I don’t wanna do this any more if it means I have to be eloquent and insightful about hymns like this one.
Now I am sure there were good reasons for the Hymnal Commission to include it. The lyrics – written by Unitarian minister, professor at Meadville, and church historian Charles Lyttle – are indeed a tribute to our frontier congregations: this was written for the centennial of the Unitarian Society in Geneva, Illinois. It contains a lot of personal-to-them metaphors and phrases. And I’m sure, the commission felt it important to honor that part of our living tradition, especially since we can be so Boston-centered.
I get it. I really do.
But here is another example of a hymn that goes nowhere, and worst of all, is set to that damn Nicea tune (Holy, Holy, Holy). And you KNOW I have opinions about that one.
Anyway, here are the lyrics:
Bring, O Past, your honor; bring, O Time, your harvest,
golden sheaves of hallowed lives and minds by Truth made free;
come, you faithful spirits, builders of this temple:
“To Holiness, to Love, and Liberty.”
Ring, in glad thanksgiving, bell of grief and gladness,
forth to town and prairie let our festal greeting go.
Voices long departed in your tones re-echo:
“Praise to the Highest, Peace to all below.”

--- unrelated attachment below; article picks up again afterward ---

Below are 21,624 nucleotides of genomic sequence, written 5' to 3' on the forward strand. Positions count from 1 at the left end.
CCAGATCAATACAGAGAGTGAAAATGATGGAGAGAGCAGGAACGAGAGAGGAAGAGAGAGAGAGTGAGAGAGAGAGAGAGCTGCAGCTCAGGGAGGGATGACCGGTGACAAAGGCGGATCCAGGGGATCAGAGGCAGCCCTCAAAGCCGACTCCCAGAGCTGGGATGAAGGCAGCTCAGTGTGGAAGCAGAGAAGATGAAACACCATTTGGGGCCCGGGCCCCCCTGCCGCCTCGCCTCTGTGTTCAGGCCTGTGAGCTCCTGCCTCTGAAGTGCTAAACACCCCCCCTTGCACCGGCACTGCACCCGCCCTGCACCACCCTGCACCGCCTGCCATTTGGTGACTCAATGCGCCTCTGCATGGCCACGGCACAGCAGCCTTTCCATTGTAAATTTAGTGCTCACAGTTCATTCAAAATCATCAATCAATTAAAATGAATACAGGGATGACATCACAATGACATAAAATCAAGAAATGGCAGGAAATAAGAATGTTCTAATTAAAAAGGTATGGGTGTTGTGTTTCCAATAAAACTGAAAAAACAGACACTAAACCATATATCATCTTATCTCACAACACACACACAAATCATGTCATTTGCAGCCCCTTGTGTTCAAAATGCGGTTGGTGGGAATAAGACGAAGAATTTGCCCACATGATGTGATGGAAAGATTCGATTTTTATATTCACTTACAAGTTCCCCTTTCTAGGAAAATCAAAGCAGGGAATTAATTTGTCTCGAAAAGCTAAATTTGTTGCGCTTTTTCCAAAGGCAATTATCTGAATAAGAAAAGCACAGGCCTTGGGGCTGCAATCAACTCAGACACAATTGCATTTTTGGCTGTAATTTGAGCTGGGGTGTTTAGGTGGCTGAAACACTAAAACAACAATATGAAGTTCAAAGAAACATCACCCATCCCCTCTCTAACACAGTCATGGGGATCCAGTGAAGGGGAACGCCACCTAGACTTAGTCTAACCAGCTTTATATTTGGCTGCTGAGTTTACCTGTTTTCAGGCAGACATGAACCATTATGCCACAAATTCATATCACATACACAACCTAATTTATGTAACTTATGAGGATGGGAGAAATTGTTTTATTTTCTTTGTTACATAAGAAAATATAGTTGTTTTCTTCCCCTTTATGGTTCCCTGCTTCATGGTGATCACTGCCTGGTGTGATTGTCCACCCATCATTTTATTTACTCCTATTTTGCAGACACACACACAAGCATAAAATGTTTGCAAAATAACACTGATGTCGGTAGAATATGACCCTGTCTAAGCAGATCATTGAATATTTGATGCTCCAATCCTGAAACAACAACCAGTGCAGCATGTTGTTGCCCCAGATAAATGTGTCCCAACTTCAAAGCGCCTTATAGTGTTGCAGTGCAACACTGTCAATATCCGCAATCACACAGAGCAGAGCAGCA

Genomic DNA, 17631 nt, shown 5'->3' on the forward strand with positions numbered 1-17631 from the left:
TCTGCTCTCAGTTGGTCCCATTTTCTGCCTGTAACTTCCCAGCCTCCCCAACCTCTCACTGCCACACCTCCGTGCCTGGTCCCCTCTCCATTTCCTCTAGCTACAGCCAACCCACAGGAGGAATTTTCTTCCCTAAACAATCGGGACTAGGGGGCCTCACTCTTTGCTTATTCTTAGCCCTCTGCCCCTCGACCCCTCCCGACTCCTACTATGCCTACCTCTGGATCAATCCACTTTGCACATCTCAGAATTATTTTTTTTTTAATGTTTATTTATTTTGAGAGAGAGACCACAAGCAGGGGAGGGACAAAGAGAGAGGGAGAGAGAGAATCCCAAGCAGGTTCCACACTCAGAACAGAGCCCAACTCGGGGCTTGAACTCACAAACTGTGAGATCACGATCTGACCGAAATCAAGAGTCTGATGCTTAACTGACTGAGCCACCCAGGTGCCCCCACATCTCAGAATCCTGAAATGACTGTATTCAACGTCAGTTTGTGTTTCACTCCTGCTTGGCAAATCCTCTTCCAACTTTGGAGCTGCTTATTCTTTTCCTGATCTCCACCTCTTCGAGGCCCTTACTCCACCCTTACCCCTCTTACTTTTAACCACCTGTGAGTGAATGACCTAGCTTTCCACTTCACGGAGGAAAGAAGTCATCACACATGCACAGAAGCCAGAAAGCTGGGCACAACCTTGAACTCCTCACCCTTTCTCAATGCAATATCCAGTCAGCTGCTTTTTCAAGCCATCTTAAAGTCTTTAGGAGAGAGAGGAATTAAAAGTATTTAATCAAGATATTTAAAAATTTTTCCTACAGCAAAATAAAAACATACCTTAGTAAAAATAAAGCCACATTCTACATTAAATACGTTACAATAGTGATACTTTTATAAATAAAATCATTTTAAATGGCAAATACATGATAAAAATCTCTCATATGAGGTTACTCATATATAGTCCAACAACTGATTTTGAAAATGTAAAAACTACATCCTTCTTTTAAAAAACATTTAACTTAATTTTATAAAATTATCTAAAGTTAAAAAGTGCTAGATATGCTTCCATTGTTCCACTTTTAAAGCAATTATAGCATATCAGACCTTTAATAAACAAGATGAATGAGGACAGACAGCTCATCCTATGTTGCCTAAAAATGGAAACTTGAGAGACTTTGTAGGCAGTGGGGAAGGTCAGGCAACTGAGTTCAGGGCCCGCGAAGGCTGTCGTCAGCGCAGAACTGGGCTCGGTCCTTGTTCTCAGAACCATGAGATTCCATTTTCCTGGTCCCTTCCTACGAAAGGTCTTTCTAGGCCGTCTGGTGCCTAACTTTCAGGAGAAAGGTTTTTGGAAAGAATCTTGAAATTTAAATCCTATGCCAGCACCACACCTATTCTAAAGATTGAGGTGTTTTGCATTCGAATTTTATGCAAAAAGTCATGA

Shrine of frontier courage, Sinai of its vision,
home and hearth of common quest for life’s immortal good,
stand, in years oncoming, sentinel of conscience,
as through the past your stalwart walls have stood.
Church of pure reformers, pioneers undaunted,
company of comrades sworn to keep the spirit free;
long o’er life’s swift river preach th’eternal gospel:
faith, hope, and love for all humanity.
To be honest, sitting in my temporary digs at SUUSI with a view of the Smoky Mountains, having already heard and sung inspiring music (and we’ve hardly gotten started yet), I am not in a good headspace to be singing the praises of this plodding hymn that, yes, I sang all four freaking verses of because I’m dedicated to this damn practice.
But I really don’t want to wax eloquently about this one, because… ugh.
Photo is of the Unitarian Society in Geneva, IL. A pretty church.
Yep, this one is somewhat arrogant, isn’t it? Makes me think of Carly Simon’s “you’re so vain, you probably think this song is about you.” Also, too past-oriented to inspire today’s young people. Might be fun to do a comparison of this one with Storey’s “Children of the Human Race” (#302), a hymn that is so future-oriented it envisions aliens from other planets. In any event, I’m REALLY looking forward to seeing what you have to say about THAT one. 😉